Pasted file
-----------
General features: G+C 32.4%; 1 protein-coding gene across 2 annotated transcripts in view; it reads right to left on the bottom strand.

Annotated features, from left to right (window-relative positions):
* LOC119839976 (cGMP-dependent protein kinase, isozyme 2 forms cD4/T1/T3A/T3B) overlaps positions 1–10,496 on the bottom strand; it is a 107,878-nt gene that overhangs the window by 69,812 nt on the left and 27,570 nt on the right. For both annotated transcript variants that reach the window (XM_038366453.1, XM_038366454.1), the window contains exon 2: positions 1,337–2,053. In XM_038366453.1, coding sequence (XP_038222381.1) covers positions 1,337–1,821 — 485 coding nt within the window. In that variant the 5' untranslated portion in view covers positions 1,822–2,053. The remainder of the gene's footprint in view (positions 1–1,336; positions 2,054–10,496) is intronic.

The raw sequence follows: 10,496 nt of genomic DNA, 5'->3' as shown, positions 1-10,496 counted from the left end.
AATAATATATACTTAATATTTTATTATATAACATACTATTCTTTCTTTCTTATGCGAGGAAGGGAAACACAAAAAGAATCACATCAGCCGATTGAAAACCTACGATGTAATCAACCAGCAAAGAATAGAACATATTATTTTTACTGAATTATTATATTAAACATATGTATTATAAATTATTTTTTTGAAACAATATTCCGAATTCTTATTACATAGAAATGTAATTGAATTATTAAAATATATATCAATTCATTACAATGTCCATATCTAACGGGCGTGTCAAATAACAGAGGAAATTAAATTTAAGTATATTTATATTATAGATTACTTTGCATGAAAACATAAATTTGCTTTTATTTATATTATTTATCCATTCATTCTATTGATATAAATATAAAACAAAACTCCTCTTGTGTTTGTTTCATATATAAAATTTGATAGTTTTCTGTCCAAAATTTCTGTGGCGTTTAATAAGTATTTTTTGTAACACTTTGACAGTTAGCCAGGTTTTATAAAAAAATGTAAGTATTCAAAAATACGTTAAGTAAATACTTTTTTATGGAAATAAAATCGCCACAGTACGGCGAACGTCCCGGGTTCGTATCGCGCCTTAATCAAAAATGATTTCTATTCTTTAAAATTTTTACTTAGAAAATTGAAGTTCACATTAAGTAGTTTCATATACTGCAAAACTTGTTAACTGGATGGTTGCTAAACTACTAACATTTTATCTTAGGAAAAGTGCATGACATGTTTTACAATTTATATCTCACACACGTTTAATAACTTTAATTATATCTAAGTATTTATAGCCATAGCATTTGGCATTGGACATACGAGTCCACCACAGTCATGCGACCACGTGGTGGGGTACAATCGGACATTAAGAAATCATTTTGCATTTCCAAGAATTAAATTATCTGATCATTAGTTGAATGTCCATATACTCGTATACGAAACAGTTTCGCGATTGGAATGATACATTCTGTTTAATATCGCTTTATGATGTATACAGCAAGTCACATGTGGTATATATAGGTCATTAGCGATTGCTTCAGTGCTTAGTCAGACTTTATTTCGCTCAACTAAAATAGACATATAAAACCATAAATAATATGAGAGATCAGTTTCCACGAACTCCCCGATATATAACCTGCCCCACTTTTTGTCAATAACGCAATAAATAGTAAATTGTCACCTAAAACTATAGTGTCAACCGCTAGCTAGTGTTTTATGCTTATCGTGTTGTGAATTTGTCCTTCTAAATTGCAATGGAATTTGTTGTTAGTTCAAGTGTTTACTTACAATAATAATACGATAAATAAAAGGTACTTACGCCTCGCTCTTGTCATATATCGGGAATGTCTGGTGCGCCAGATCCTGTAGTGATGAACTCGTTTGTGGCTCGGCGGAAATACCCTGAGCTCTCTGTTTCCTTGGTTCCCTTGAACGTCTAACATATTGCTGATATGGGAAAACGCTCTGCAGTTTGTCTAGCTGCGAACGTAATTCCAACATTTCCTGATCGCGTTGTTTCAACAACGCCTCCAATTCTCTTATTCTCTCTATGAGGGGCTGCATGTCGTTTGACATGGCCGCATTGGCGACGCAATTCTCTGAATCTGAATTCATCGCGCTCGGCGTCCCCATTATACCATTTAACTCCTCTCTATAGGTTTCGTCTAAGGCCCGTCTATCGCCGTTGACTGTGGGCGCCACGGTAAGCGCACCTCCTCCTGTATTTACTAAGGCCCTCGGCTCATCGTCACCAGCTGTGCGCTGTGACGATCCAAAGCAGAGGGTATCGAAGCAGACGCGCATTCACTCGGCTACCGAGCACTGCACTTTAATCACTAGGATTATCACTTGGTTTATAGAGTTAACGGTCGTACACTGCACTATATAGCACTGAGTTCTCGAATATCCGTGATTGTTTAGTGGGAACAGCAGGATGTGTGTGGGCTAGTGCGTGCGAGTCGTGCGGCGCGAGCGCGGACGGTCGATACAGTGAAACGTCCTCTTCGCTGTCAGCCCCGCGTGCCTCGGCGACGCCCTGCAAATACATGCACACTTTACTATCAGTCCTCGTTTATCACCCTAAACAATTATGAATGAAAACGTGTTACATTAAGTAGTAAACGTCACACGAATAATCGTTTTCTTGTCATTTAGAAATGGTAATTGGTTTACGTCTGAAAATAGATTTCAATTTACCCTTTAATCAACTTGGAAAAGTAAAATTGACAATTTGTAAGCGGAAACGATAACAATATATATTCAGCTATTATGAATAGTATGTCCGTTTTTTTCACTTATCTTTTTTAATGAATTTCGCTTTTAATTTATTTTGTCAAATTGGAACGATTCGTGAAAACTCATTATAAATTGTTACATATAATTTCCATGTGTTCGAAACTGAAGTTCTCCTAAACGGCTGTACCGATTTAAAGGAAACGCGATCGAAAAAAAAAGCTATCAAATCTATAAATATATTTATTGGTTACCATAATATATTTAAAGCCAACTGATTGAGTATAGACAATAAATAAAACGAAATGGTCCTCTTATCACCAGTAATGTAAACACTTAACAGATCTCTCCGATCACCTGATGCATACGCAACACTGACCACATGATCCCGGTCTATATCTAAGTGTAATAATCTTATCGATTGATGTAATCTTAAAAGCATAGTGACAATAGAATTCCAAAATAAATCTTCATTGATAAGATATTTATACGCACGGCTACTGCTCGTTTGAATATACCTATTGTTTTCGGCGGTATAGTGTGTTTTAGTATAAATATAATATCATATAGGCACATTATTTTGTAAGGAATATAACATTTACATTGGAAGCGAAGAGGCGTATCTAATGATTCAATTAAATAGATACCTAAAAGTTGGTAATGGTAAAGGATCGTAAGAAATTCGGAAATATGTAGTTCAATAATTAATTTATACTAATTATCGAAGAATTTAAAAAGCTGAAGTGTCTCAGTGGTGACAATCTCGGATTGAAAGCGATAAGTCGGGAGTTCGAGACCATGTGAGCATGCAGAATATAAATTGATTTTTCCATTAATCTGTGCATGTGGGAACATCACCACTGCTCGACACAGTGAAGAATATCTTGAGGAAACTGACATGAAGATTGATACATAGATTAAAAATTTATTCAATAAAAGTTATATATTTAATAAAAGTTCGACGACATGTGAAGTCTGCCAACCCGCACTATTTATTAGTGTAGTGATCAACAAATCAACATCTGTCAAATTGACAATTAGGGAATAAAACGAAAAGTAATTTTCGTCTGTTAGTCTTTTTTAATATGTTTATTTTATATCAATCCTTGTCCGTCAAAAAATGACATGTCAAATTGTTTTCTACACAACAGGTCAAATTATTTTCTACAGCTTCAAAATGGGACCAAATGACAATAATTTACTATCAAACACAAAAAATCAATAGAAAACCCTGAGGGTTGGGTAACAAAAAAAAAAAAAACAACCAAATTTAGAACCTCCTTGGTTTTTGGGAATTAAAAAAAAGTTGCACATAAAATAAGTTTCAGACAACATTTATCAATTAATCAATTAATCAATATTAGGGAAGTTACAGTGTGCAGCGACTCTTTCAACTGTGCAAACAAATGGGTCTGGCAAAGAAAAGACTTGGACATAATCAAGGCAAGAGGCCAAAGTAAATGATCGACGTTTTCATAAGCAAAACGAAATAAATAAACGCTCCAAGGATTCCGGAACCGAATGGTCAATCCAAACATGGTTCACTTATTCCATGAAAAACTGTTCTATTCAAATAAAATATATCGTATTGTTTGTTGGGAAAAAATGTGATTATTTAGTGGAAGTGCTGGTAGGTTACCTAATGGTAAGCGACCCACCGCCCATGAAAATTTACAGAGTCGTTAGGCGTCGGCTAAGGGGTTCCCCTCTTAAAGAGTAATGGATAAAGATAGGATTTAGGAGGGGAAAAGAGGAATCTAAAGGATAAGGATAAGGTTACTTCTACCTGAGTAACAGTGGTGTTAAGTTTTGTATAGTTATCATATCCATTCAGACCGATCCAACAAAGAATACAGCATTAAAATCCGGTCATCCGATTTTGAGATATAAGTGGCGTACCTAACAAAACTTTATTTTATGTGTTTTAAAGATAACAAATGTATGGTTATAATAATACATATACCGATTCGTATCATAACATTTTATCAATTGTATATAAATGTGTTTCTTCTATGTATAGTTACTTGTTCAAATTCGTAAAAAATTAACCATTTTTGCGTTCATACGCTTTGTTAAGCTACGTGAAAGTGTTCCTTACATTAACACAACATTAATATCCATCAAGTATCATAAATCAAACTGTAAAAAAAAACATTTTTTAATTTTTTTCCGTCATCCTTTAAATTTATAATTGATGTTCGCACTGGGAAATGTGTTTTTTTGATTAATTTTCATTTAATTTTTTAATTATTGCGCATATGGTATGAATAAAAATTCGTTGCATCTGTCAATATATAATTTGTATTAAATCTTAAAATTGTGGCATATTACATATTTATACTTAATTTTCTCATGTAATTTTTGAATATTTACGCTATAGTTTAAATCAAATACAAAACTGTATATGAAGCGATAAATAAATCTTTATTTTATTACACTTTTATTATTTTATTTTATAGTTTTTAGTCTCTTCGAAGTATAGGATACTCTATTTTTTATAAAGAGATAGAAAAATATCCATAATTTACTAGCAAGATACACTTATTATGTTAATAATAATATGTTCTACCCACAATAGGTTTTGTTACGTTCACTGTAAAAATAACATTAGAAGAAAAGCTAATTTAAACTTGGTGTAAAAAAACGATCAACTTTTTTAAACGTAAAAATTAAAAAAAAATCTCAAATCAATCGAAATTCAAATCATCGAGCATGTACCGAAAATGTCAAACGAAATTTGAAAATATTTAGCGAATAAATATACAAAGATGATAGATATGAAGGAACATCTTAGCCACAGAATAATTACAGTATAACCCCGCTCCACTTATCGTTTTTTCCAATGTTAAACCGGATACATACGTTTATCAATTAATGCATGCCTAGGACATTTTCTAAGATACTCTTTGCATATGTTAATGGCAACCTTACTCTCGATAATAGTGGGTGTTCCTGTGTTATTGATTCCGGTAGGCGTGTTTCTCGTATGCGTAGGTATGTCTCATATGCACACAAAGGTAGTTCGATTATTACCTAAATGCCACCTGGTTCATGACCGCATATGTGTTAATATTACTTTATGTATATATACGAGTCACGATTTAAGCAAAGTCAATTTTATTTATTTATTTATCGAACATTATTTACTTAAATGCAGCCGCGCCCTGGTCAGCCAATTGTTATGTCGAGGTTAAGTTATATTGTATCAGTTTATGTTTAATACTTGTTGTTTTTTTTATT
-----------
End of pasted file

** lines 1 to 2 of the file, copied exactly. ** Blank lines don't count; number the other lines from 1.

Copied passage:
General features: G+C 32.4%; 1 protein-coding gene across 2 annotated transcripts in view; it reads right to left on the bottom strand.

Annotated features, from left to right (window-relative positions):